Color Theory for Home Decor

Ever wonder how interior designers select their color schemes to decorate your house and create those fabulous rooms we all envy? It’s the color wheel, of course. While the “rules” of color theory are probably just instinctive to the pros, they don’t have to be difficult for the average person to figure out.

Here are a few tips you should know about before decorating your house with color schemes:

A vibrant, high-contrast color scheme.

For a vibrant aesthetic, choose from opposite sides of the color wheel. For example, if you want to showcase a painting of bright yellow daisies in your dining room, a vibrant blue accent wall will really make those flowers pop. 

An all-cool or all-warm aesthetic.

Choose colors from one corner of the wheel.

An all-cool color scheme would contain blues and greens and everything in between. Since these colors have a calming effect and represent comfort and nurturing, they’re perfect for a bedroom or relaxing study. Purple (even though it has “hot” red in it) is also considered a cool color. Picture a soothing master suite with powder blue walls, a sage green comforter and lavender throw pillows.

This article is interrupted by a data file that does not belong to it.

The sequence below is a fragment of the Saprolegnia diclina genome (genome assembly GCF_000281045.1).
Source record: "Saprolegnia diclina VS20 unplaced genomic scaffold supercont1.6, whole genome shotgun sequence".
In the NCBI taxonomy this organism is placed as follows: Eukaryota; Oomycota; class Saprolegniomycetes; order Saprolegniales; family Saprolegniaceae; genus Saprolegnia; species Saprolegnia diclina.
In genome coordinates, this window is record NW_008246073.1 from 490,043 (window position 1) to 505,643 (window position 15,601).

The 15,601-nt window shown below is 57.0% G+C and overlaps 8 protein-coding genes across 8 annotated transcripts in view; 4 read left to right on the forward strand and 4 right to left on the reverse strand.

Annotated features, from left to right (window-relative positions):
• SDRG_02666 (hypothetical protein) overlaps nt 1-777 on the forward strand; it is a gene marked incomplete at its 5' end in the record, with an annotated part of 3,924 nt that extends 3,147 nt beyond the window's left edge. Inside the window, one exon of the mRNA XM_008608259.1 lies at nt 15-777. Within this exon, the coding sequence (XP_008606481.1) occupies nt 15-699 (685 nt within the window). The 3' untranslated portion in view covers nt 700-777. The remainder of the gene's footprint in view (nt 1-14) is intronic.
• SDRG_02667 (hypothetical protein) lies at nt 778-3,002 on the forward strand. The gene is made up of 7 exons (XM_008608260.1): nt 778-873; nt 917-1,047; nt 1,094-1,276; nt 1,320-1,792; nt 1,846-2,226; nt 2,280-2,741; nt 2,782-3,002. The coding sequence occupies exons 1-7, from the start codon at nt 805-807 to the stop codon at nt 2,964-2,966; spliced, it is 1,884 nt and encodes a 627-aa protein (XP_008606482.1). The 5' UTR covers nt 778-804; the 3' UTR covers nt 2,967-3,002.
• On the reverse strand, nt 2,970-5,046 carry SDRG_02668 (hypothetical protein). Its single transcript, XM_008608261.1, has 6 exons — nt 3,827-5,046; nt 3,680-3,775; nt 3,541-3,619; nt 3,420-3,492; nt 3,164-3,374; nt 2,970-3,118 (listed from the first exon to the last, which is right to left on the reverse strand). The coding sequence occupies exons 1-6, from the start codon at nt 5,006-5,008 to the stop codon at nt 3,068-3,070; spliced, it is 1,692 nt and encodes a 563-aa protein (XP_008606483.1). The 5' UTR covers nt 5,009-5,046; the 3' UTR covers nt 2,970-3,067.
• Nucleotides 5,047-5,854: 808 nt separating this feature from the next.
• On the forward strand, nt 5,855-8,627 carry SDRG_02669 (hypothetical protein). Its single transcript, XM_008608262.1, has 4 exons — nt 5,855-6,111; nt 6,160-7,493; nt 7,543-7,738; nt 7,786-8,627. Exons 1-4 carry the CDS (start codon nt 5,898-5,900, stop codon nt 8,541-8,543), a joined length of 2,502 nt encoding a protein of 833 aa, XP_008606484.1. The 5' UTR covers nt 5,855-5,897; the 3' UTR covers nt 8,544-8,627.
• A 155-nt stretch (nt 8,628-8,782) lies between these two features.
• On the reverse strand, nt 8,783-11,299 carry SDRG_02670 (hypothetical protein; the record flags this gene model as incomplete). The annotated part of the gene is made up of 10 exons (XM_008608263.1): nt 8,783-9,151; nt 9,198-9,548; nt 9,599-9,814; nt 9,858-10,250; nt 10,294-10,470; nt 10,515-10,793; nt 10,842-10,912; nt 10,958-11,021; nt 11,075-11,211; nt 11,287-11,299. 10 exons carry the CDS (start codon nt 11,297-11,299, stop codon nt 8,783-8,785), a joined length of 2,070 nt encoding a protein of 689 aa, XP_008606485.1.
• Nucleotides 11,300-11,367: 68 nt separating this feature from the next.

An all-warm color scheme would include oranges, reds and yellows, perfect for inspiring energy and movement. Picture a kid’s bedroom with vibrant yellow on the walls and a throw rug infused with red—wrapping the room in sunny warmth.

A quiet, subtle effect.

Select light and dark versions of just one color. Use a color from a favorite piece of contemporary wall art, centerpiece or decorative pillow and then—depending on the type of color scheme you want to create and feeling you’re trying to convey—find its perfect mate. For example, using a lighter version of a warm sofa color for the walls will create a relaxing, monochromatic scheme.